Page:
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The Magazine of The Evangelical Lutheran Church in America

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Saying goodbye slowly

Alzheimer's brings pain, grace

Marie moved in with her daughter shortly after her diagnosis of Alzheimer's disease. Sharon soon saw changes in her mother's speech and actions. Then things began disappearing. Manic episodes of folding and refolding clothes and emptying closets exhausted Marie, yet sleep eluded her. She left kitchen burners or water faucets on, and Sharon was exhausted. Tempers flared, tears flowed and life was miserable.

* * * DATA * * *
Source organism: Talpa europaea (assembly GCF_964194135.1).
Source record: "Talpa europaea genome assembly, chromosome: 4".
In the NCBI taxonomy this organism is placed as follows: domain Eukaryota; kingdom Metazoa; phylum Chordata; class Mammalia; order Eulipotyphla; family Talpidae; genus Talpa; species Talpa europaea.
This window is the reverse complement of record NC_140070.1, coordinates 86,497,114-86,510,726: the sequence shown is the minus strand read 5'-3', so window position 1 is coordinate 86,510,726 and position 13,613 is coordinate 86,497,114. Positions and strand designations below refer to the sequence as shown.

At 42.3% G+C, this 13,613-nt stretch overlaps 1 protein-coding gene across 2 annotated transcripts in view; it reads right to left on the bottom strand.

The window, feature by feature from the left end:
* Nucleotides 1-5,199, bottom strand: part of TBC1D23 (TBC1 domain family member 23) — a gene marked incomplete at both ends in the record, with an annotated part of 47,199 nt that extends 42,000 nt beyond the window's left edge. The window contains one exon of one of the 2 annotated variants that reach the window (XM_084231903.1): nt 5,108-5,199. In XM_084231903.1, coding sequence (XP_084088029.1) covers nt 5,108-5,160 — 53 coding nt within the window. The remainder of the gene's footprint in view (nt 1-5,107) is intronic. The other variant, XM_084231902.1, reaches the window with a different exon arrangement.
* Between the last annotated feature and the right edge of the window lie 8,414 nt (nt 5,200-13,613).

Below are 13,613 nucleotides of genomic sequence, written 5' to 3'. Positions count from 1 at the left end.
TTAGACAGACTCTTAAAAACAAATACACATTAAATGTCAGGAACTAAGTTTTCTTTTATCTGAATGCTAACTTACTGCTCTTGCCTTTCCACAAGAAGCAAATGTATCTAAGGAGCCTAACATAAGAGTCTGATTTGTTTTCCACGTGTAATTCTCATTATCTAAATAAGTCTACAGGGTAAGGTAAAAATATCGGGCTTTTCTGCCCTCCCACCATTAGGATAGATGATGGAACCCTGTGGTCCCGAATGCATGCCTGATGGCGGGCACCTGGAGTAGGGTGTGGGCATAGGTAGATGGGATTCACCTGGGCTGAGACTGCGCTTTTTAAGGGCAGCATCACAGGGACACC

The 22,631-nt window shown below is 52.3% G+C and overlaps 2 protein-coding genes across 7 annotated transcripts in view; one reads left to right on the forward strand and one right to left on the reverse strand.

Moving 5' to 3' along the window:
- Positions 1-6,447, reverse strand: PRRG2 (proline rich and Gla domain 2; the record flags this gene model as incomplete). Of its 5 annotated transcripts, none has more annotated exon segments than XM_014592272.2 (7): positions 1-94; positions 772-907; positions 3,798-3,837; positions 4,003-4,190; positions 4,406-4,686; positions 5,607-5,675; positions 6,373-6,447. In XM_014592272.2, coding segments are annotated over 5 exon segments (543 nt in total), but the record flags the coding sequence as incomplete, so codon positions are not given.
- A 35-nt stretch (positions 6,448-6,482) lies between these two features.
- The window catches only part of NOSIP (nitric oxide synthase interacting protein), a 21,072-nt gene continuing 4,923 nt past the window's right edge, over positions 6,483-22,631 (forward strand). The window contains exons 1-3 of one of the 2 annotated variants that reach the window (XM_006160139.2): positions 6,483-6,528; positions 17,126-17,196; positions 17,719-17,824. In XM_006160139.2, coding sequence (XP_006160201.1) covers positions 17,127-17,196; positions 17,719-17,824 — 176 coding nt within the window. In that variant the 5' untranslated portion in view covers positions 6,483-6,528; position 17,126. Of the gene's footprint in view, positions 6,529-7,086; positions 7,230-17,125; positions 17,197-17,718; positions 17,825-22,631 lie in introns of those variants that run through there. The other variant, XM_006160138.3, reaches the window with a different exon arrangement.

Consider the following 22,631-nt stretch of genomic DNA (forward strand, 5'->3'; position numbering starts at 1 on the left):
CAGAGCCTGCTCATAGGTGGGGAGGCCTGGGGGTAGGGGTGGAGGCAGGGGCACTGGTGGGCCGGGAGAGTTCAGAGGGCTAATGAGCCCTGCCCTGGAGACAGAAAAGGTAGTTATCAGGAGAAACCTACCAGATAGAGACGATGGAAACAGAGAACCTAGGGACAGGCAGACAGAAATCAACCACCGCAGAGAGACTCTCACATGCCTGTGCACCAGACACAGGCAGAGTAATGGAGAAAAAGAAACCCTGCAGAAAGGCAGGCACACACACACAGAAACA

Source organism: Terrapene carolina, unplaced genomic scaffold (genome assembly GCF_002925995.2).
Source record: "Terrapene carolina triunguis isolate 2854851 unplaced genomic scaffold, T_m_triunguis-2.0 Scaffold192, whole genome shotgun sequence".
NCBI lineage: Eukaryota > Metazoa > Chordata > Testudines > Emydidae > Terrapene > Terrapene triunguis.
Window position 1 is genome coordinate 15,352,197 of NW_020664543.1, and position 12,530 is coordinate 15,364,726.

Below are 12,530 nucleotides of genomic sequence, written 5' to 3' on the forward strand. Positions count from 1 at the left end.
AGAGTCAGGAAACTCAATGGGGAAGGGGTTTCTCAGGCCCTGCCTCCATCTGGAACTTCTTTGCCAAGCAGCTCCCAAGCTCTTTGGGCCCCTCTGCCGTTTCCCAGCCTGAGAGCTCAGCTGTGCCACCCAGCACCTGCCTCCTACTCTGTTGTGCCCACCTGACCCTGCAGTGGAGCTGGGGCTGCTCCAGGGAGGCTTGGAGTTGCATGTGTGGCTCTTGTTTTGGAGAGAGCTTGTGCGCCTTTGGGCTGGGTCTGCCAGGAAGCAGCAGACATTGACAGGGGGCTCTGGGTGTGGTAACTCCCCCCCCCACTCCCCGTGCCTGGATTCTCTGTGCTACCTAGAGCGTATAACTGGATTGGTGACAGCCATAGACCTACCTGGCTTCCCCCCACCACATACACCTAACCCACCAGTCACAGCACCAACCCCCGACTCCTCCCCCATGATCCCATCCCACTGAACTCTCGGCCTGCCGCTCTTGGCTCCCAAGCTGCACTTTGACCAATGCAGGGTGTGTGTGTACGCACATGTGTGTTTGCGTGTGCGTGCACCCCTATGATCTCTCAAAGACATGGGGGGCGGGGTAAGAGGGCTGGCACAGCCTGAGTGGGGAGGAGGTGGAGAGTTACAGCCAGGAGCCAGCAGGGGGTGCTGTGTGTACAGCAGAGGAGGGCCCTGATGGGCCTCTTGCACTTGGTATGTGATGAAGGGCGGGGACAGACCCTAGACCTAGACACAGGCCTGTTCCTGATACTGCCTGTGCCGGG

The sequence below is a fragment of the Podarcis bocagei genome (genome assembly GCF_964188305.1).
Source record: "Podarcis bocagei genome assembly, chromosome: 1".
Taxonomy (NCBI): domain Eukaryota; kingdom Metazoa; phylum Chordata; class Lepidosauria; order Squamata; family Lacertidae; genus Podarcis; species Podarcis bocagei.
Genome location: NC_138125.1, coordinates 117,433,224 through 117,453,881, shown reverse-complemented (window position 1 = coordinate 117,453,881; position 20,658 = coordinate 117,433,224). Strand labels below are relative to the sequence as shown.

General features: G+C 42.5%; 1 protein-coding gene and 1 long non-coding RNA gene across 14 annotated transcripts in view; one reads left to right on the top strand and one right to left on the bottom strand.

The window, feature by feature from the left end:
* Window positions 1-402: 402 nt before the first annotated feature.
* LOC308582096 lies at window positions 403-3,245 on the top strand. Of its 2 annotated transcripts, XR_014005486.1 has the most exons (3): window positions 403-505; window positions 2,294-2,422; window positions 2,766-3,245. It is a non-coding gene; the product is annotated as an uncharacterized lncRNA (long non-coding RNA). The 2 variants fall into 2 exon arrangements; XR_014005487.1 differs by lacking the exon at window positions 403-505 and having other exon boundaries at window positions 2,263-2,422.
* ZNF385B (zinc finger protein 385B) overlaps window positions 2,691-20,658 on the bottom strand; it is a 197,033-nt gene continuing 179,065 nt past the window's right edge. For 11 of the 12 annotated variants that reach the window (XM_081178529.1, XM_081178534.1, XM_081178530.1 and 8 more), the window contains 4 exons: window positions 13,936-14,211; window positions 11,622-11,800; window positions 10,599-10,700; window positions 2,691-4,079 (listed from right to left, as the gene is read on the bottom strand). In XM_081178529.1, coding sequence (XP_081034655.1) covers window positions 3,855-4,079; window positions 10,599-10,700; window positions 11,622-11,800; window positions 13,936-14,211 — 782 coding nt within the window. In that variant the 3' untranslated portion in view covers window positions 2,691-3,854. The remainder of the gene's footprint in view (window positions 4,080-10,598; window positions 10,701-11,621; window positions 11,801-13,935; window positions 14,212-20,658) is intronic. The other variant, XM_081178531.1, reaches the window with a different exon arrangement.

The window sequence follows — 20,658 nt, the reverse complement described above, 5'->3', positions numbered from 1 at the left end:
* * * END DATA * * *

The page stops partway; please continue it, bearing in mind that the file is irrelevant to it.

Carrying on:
I was part of a group of parish visitors, and I encouraged Sharon to take her mother to a facility in town that provides respite care for people with dementia. Marie warmed to her daily visit at the center. Soon her disease worsened and she no longer spoke. Her walk became a shuffle, and her eyes seemed focused on something far away. She stood stiffly when the staff hugged her goodbye at the end of each day.

During my visits I saw Marie's lack of response to stimulus around her. Mute and expressionless, she was totally unaware of her surroundings. But the staff continued treating her as if she were alert and communicative.


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October issue

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